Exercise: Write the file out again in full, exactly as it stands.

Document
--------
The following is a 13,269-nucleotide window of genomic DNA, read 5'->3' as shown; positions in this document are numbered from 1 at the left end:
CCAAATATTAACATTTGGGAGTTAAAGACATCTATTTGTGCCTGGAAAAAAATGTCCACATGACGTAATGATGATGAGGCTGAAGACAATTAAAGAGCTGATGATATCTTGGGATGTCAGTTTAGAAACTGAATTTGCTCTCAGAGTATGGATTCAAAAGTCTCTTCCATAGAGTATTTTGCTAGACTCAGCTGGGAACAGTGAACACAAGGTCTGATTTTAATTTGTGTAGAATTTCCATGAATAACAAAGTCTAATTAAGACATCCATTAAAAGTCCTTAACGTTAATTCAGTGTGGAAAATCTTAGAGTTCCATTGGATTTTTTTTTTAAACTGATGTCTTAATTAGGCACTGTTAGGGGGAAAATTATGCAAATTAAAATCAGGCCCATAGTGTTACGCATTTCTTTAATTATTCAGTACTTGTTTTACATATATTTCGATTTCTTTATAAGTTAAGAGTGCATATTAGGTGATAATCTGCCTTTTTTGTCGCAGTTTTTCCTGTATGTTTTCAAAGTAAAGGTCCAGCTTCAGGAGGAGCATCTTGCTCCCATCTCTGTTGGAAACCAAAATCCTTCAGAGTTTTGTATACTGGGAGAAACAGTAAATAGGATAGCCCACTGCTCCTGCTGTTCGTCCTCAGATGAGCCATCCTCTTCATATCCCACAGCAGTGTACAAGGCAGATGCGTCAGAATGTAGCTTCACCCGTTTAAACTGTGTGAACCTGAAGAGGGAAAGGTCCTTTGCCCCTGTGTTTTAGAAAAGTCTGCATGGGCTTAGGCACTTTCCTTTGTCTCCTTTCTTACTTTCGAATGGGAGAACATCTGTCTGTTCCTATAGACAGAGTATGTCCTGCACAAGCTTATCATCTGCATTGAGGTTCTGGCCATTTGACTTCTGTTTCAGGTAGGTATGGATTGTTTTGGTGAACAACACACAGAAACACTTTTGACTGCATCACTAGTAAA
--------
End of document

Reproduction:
The following is a 13,269-nucleotide window of genomic DNA, read 5'->3' as shown; positions in this document are numbered from 1 at the left end:
CCAAATATTAACATTTGGGAGTTAAAGACATCTATTTGTGCCTGGAAAAAAATGTCCACATGACGTAATGATGATGAGGCTGAAGACAATTAAAGAGCTGATGATATCTTGGGATGTCAGTTTAGAAACTGAATTTGCTCTCAGAGTATGGATTCAAAAGTCTCTTCCATAGAGTATTTTGCTAGACTCAGCTGGGAACAGTGAACACAAGGTCTGATTTTAATTTGTGTAGAATTTCCATGAATAACAAAGTCTAATTAAGACATCCATTAAAAGTCCTTAACGTTAATTCAGTGTGGAAAATCTTAGAGTTCCATTGGATTTTTTTTTTAAACTGATGTCTTAATTAGGCACTGTTAGGGGGAAAATTATGCAAATTAAAATCAGGCCCATAGTGTTACGCATTTCTTTAATTATTCAGTACTTGTTTTACATATATTTCGATTTCTTTATAAGTTAAGAGTGCATATTAGGTGATAATCTGCCTTTTTTGTCGCAGTTTTTCCTGTATGTTTTCAAAGTAAAGGTCCAGCTTCAGGAGGAGCATCTTGCTCCCATCTCTGTTGGAAACCAAAATCCTTCAGAGTTTTGTATACTGGGAGAAACAGTAAATAGGATAGCCCACTGCTCCTGCTGTTCGTCCTCAGATGAGCCATCCTCTTCATATCCCACAGCAGTGTACAAGGCAGATGCGTCAGAATGTAGCTTCACCCGTTTAAACTGTGTGAACCTGAAGAGGGAAAGGTCCTTTGCCCCTGTGTTTTAGAAAAGTCTGCATGGGCTTAGGCACTTTCCTTTGTCTCCTTTCTTACTTTCGAATGGGAGAACATCTGTCTGTTCCTATAGACAGAGTATGTCCTGCACAAGCTTATCATCTGCATTGAGGTTCTGGCCATTTGACTTCTGTTTCAGGTAGGTATGGATTGTTTTGGTGAACAACACACAGAAACACTTTTGACTGCATCACTAGTAAA